A few years ago, they drained down the reservoir, repaired it and
built habitat structures.
“We have one pump that feeds the reservoir,” Jim says. “We can
open two pipes and flush a 60-acre zero-grade field in about 12
hours. Then we can flush the second field in 12 hours. Next, the
water dumps into a tailwater recovery pit, so we can pick it up and put
it back into the reservoir or into another field. The water doesn’t
leave this farm. This is important because we are in the Mississippi
River Basin Initiative area, which is a critical water-use area.
“When we installed a 24-inch pipe in the reservoir, we can open it
up and water every field on this farm at the same time,” he explains.
In order for the water level to gravity flow, they built the turnrows
up two feet higher and put them on grade all the way to the
back of the property so they can push more water. Pushing more
water equals more head pressure. More head pressure puts water in
the field faster, so they can get more gallons per minute where they
“We also built walkways to and handles for the slide gates so our
guys don’t have to get all muddy and wet every time they want to let
water from field to field,” Jim says.
The Whitakers are quick to say that many of the practices that
they use were learned from other producers. One such practice is
“When we started growing zero grade, I talked to Phil Baugh who
started zero grading 10 years before
we did and used to water-seed,” Jim
says. “He and his dad taught me how
to water-seed, which they had
learned from Chris Isbell. When you
water-seed right, you get that tabletop
effect because all of the rice
comes up at the same time. I figured
out that experienced farmers know
how to do certain things, and you’ve
got to go learn from them.”
As far as weed control in waterseeded
rice, crop consultant Dedman
points out that aquatics will try to
take over unless you have a good
weed control program.
“If you’re going to water-seed,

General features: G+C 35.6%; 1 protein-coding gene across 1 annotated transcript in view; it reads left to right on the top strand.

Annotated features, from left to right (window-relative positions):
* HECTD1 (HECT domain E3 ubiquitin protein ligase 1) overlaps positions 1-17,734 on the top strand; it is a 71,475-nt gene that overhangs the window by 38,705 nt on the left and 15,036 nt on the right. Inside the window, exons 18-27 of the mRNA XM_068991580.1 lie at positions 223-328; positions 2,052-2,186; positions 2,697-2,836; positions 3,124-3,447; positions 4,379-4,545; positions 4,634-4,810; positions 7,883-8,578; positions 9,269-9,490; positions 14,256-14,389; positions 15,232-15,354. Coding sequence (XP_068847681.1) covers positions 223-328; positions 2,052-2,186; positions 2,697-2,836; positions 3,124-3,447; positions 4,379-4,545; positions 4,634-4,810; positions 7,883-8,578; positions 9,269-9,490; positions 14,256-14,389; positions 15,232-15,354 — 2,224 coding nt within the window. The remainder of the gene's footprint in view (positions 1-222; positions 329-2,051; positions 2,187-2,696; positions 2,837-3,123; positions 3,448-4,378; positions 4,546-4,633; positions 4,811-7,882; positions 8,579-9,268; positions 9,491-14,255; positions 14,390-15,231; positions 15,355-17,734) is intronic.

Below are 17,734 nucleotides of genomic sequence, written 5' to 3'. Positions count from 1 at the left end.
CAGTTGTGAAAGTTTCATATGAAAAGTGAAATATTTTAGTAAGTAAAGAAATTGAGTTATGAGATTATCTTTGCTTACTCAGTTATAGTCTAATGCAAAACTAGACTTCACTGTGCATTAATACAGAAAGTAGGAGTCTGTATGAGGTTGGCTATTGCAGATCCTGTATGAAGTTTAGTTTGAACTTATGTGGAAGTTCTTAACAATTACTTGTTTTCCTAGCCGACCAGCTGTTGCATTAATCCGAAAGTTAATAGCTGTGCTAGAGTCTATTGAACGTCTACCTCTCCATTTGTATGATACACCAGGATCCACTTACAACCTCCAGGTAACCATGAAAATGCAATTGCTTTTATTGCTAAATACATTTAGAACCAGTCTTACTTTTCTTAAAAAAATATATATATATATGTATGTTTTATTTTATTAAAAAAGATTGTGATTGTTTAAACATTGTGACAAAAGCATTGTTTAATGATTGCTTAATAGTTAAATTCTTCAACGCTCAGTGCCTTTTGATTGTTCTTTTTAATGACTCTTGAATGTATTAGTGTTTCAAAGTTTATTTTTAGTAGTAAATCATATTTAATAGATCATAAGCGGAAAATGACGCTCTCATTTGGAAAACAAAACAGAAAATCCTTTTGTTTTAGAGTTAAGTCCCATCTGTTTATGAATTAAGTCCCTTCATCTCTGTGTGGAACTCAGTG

you have to use some form of Grasp
and RebelEX, Grasp and Clincher,
Grasp and Beyond or Grasp and
Newpath,” Dedman says. “These
herbicides usually go out at three- to
Stay In Touch: Text And Email
Other forms of technology that the
Whitakers take advantage of is
texting on smartphones and emailing.
“I’ll send out multiple texts in the morning to let everyone know
which direction we are going in that day,” Jim says. “Then they send
texts back to me letting me know what they have done and are doing.
I’m here all day, so I know where everybody is and what they are
He emails work orders to ag pilots with maps, field locations,
rates and where to order the chemicals from. This ensures they have
all the correct information, so no mistakes are made. It also saves on
“We actually plant rice, beans and cotton at the same time,” Jim
adds. “We have three separate crews running on three separate farms
with three separate support staff usually going to three or four retailers
picking up seed. We have that much faith in them to take care of
this work efficiently, and we can put out the seed really fast.
“It takes a big group of us to get everything done in a streamlined
manner,” Jim says. “But I’ve always believed in Proverbs 24, ‘Commit
what you do to the Lord, and you will succeed.’”
Contact Carroll Smith at (901) 767-4020 or firstname.lastname@example.org.